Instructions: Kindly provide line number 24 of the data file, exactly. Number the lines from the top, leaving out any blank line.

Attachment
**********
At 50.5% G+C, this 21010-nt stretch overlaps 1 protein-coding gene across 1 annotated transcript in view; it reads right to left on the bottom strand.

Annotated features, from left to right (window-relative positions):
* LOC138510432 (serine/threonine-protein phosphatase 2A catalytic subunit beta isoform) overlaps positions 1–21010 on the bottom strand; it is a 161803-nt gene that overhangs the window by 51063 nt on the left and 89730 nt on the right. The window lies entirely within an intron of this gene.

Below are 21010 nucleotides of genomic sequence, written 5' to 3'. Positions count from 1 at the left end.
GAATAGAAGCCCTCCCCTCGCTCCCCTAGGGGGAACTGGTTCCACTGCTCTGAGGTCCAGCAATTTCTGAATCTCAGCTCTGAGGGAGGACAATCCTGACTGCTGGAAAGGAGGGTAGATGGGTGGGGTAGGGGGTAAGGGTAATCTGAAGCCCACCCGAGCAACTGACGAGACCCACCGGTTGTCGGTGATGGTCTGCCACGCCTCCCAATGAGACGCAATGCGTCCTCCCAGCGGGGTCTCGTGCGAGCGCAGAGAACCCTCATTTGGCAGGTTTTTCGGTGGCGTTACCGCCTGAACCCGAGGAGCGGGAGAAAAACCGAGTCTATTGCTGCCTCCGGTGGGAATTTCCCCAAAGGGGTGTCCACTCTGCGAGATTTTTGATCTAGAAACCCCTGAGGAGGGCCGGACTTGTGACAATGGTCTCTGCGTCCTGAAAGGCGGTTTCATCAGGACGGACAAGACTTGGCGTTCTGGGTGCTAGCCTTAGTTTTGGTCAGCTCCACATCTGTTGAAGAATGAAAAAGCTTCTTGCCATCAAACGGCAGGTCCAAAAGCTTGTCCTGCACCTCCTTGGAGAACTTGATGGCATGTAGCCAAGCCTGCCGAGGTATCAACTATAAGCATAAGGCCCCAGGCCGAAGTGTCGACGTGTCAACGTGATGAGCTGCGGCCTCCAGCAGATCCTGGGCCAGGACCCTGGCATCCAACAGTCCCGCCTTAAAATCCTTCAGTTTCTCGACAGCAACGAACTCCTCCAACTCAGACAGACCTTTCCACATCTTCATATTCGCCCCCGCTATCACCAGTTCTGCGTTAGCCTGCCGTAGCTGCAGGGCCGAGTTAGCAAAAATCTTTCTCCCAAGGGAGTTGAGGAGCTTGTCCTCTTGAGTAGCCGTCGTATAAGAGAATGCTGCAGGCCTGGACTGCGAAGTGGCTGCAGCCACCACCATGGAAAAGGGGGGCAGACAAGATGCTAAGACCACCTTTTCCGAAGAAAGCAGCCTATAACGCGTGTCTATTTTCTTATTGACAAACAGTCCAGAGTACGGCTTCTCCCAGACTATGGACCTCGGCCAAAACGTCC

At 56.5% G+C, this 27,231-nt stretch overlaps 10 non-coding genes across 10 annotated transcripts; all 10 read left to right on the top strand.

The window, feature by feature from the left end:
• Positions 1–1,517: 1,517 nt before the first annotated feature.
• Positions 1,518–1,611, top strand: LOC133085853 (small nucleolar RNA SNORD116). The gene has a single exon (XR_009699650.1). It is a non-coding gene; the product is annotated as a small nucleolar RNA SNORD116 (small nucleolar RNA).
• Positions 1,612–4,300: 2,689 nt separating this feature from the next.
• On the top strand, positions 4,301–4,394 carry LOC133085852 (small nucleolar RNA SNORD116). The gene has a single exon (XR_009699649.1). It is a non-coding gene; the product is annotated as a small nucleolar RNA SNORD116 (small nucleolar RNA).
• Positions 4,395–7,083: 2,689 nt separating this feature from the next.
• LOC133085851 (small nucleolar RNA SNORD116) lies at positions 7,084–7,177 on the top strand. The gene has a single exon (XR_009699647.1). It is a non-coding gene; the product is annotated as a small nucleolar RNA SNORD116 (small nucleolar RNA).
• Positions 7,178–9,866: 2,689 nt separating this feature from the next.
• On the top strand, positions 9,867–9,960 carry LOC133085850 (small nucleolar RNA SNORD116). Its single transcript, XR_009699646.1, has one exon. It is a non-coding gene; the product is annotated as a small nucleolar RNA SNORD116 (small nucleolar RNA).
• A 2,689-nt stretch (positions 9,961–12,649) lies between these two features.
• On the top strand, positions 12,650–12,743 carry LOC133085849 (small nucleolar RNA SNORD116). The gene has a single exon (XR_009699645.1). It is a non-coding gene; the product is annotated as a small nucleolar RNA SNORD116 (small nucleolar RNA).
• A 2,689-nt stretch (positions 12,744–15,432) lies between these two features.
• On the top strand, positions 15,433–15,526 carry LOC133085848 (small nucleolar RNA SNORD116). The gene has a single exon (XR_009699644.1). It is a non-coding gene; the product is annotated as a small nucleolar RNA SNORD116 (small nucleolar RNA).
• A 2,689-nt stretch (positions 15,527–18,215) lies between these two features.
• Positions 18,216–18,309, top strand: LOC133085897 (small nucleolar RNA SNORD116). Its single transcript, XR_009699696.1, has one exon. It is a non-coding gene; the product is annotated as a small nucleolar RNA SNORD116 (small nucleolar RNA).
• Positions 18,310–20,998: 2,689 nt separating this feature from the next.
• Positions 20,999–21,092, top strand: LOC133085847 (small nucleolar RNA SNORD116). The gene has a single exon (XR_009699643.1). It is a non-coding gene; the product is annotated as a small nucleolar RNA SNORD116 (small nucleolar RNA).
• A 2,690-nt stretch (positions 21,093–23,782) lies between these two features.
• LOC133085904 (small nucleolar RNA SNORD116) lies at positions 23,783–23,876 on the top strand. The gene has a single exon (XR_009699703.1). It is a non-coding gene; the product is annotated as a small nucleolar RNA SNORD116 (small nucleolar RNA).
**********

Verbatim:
• A 2,690-nt stretch (positions 21,093–23,782) lies between these two features.